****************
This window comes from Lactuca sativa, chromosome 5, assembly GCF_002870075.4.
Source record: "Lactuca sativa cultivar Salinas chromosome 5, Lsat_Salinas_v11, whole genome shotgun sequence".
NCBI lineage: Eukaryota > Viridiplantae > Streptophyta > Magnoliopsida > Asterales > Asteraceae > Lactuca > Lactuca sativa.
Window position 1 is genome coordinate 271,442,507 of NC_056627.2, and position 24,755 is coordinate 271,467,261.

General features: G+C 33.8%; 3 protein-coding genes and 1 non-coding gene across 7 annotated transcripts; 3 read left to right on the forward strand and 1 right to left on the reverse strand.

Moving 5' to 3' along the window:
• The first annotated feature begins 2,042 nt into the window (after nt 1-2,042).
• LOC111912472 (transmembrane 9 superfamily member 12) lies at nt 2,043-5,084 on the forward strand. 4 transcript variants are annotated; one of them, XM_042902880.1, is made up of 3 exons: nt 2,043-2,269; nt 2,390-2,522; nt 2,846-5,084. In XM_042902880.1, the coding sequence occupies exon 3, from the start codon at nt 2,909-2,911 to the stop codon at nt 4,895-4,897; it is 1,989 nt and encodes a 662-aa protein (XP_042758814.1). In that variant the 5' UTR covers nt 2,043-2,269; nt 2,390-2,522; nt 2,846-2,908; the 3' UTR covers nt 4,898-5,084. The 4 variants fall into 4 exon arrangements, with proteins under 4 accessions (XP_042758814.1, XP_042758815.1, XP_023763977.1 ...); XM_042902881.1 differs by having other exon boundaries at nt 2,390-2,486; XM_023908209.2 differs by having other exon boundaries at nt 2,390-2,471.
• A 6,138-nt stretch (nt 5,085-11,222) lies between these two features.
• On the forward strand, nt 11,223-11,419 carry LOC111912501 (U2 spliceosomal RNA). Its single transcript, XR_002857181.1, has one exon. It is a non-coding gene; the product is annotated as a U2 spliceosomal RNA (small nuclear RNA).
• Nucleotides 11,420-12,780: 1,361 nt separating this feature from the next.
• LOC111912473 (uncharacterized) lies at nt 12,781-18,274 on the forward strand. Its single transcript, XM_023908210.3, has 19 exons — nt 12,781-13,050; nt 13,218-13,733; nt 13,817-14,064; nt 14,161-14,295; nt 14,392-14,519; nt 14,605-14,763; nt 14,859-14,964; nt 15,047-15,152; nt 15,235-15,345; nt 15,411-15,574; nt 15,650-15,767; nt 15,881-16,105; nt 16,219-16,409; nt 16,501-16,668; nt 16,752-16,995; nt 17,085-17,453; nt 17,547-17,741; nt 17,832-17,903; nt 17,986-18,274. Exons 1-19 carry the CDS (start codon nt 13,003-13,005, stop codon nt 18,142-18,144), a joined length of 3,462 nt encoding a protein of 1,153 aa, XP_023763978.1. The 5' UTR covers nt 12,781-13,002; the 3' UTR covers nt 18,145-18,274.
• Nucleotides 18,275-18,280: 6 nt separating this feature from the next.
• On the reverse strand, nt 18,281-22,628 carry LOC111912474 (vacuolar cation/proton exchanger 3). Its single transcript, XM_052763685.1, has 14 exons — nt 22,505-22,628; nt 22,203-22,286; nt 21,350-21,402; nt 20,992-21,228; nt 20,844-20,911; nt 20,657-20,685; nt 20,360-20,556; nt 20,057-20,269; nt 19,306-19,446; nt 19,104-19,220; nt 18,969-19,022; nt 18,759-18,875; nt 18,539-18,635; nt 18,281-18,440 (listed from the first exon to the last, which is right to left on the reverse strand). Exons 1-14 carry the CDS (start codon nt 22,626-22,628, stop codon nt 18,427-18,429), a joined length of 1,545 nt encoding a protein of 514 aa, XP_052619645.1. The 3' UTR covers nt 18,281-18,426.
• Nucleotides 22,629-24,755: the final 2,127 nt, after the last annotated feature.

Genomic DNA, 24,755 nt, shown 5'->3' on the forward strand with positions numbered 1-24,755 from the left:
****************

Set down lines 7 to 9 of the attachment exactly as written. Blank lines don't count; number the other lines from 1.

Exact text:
• The first annotated feature begins 2,042 nt into the window (after nt 1-2,042).
• LOC111912472 (transmembrane 9 superfamily member 12) lies at nt 2,043-5,084 on the forward strand. 4 transcript variants are annotated; one of them, XM_042902880.1, is made up of 3 exons: nt 2,043-2,269; nt 2,390-2,522; nt 2,846-5,084. In XM_042902880.1, the coding sequence occupies exon 3, from the start codon at nt 2,909-2,911 to the stop codon at nt 4,895-4,897; it is 1,989 nt and encodes a 662-aa protein (XP_042758814.1). In that variant the 5' UTR covers nt 2,043-2,269; nt 2,390-2,522; nt 2,846-2,908; the 3' UTR covers nt 4,898-5,084. The 4 variants fall into 4 exon arrangements, with proteins under 4 accessions (XP_042758814.1, XP_042758815.1, XP_023763977.1 ...); XM_042902881.1 differs by having other exon boundaries at nt 2,390-2,486; XM_023908209.2 differs by having other exon boundaries at nt 2,390-2,471.
• A 6,138-nt stretch (nt 5,085-11,222) lies between these two features.